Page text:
The State Education Department
State Review Officer

No. 04-079

 

 

 

 

 

Application of the BOARD OF EDUCATION OF THE BAY SHORE UNION FREE SCHOOL DISTRICT, for review of a determination of a hearing officer relating to the provision of educational services to a child with a disability

 

 

Appearances:
Ingerman Smith, L.L.P., attorney for petitioner, Christopher Venator, Esq., of counsel

 

Bee Ready Fishbein Hatter & Donovan LLP, attorney for respondent, Kenneth A. Gray, Esq., of counsel

 

 

DECISION

 

Petitioner, the Board of Education of the Bay Shore Union Free School District (district), appeals from the decision of an impartial hearing officer that the individual aide recommended by its Committee on Special Education (CSE) for respondent's son for the 2004-05 school year be provided at the private school the child attends. The appeal must be dismissed.

 

At the time of the hearing in August 2004, the child was seven years old and about to enter second grade at St. Patrick School (St. Patrick), a nonpublic school. There is no dispute that the child is eligible for a program of special education (Education Law 4401) as a student with an other health impairment (8 NYCRR 200.1[zz][10]). There is agreement that the provision of an individual aide for the student is appropriate to meet his individual special education needs (Dist. Ex. 11 at p. 1; Pet 8; Answer 3; Tr. p. 37). The dispute herein involves the site where the individual aide service is to be provided (Tr. pp. 37-39).

 

A determination of the site where the individual aide should be provided requires consideration of the nature of the service and the child's individual needs (Application of the Bd. of Educ., Appeal No. 02-090). The child has attended St. Patrick, a private parochial school, from preschool through first grade (Dist. Ex. 1). In November 2003 the child's first grade teacher referred him to the CSE citing concerns with the child's ability to follow directions and keep pace with classroom instruction (Dist. Ex. 1). A psychiatric evaluation performed in January 2004 revealed that the child had "some measure of conduction hearing loss" based on a history of serious otitis media (Dist. Ex. 5). During the evaluation the examiner noted that the child was slightly fidgety and tended to "drift away if not directly engaged" (Dist Ex. 5). Mild neurological "soft" signs were also reported. The psychiatrist opined that the child's difficulty following directions and processing instructions appeared to be related to inattentiveness rather than a hearing disorder, although she noted the child "may have signs of both."  She diagnosed the child with an attention deficit hyperactivity disorder (ADHD), primarily inattentive type, mild severity and recommended that additional testing take place to rule out a learning disability and language processing deficits. The psychiatrist also recommended that the child be identified as having a conduction hearing loss and "mild to moderate deficits in attention and concentration" (Dist. Ex. 5).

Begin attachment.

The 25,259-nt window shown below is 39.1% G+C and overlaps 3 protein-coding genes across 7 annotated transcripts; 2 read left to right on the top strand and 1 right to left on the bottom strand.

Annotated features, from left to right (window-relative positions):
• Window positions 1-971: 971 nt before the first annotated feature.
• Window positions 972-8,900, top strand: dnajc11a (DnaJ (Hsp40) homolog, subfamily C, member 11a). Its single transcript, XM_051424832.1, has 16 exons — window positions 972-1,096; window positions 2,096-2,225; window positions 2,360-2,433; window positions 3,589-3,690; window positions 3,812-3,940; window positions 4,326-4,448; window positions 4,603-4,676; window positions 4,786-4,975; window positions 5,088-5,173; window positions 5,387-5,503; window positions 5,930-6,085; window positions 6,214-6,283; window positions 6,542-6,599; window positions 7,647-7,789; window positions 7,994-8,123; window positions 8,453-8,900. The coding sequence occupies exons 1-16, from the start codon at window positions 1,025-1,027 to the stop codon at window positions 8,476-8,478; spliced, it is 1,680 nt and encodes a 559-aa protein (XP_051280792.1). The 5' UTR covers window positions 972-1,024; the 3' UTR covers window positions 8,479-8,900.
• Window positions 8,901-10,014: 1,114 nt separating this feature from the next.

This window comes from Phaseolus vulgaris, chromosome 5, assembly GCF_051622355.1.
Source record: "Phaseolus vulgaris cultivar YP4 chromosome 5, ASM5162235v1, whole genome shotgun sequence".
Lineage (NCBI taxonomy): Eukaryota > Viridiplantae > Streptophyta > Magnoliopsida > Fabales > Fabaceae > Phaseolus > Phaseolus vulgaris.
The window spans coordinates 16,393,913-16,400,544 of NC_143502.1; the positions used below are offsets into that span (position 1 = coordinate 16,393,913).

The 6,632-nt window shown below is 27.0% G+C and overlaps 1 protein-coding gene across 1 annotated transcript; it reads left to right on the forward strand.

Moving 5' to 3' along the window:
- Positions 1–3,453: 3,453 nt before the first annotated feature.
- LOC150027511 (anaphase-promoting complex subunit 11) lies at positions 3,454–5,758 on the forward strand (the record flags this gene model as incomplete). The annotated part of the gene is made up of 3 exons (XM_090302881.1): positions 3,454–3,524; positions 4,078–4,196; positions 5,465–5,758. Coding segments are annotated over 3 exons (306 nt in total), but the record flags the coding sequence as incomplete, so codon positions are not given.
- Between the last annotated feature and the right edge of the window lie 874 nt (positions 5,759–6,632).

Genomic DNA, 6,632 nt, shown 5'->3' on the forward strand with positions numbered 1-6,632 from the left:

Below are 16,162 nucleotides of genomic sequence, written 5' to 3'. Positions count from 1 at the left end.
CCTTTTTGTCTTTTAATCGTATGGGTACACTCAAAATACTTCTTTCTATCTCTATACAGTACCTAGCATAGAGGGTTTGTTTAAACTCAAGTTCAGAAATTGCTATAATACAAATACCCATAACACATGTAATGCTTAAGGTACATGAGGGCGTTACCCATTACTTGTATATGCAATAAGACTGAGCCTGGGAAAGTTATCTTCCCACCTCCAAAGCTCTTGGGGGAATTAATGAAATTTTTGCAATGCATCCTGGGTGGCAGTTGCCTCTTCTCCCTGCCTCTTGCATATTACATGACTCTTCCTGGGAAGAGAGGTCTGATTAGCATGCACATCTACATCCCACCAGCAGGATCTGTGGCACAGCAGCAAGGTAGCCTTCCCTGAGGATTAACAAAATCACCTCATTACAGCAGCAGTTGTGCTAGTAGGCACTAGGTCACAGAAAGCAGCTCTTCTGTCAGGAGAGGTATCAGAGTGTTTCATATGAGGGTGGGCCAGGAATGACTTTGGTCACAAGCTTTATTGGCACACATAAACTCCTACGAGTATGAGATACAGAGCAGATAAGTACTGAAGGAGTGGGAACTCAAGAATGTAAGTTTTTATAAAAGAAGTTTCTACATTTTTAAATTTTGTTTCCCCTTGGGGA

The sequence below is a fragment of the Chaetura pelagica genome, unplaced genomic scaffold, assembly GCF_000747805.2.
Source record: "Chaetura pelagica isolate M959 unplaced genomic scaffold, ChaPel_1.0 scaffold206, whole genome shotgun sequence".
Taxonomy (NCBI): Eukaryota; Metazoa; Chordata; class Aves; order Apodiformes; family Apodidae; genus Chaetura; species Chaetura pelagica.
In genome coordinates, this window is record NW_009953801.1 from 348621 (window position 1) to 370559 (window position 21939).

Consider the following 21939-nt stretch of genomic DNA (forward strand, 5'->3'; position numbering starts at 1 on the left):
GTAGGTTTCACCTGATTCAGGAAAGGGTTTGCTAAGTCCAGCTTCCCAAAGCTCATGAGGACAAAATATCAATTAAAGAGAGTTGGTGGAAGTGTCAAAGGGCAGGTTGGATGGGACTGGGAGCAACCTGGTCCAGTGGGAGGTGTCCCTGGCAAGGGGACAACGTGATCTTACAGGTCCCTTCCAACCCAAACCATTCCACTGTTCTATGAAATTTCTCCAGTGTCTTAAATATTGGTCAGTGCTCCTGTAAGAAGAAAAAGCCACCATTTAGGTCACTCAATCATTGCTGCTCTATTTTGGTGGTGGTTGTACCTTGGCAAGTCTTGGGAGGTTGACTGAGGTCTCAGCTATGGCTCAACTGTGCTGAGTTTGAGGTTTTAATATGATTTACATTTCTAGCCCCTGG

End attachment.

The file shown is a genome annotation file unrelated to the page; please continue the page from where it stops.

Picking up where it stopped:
Around this same time a psychoeducational evaluation of the child was conducted (Dist. Ex. 3). Administration of the Wechsler Intelligence Scale for Children-Third Edition (WISC-III) yielded a full scale IQ score of 115 (SS), which placed the child in the "high average" range of intellectual ability. However, the examiner noted a significant discrepancy between the child's verbal IQ score (SS 123) and performance IQ score (SS 104) and suggested the student was better able to demonstrate his intelligence verbally than nonverbally. As measured by the Woodcock Johnson III (WJ-III), the student's academic skills ranged from "average" to "superior" and were commensurate with his intellectual ability (Tr. pp. 18, 19).

 

The CSE met on February 13, 2004 and recommended additional testing in the form of a central auditory processing evaluation (CAPE) (Dist. Ex. 6). The student's needs were again reviewed at a CSE subcommittee meeting on April 1, 2004, however, the results of the CAPE were not yet available (Dist. Ex. 7). Meeting minutes revealed that the child was performing at grade level in reading and math but that he "demand[ed] a lot of attention," was unable to work independently without supervision and refocusing, and needed "1:1 assistance to complete assignments" (id.). Due to disagreement among committee members concerning the provision of the services of an individual aide, the meeting was tabled until the results of the CAPE became available for review and a full CSE could convene (Tr. p. 26).

 

An audiological evaluation was conducted in March and April 2004 (Dist. Ex. 8). The results of audiometric testing suggested a mild to moderate conductive hearing loss bilaterally, which precluded an auditory processing assessment. The evaluator concluded "auditory perceptual skill difficulties, in our opinion, including attention, following directions and difficulties hearing are a result of hearing impairment secondary to chronic otitis media. Post otitis auditory dysfunction, which results from a long history of chronic otitis media and presents similar to an auditory processing disorder, is probable" (Dist. Ex. 8). The evaluator recommended that the child be considered for "special educational classification" in order to obtain classroom accommodations including the use of an FM system and visual cues in academic settings (id.). Following this evaluation the child had tubes placed in both ears (Tr. pp. 28, 43; Dist. Ex. 9).

 

The CSE reconvened on May 26, 2004 and recommended a speech-language evaluation of the child (Dist. Ex. 9). Two days later a speech-language pathologist conducted such an evaluation. The child's receptive and expressive language skills were judged to be above average as measured by the Clinical Evaluation of Language Fundamentals-Third Edition (CELF-3) and the Test for Auditory Comprehension of Language-Third Edition (TALC-3). The evaluator reported that based on her assessment the child did not "demonstrate difficulty with understanding or using language appropriately" (Dist. Ex. 10).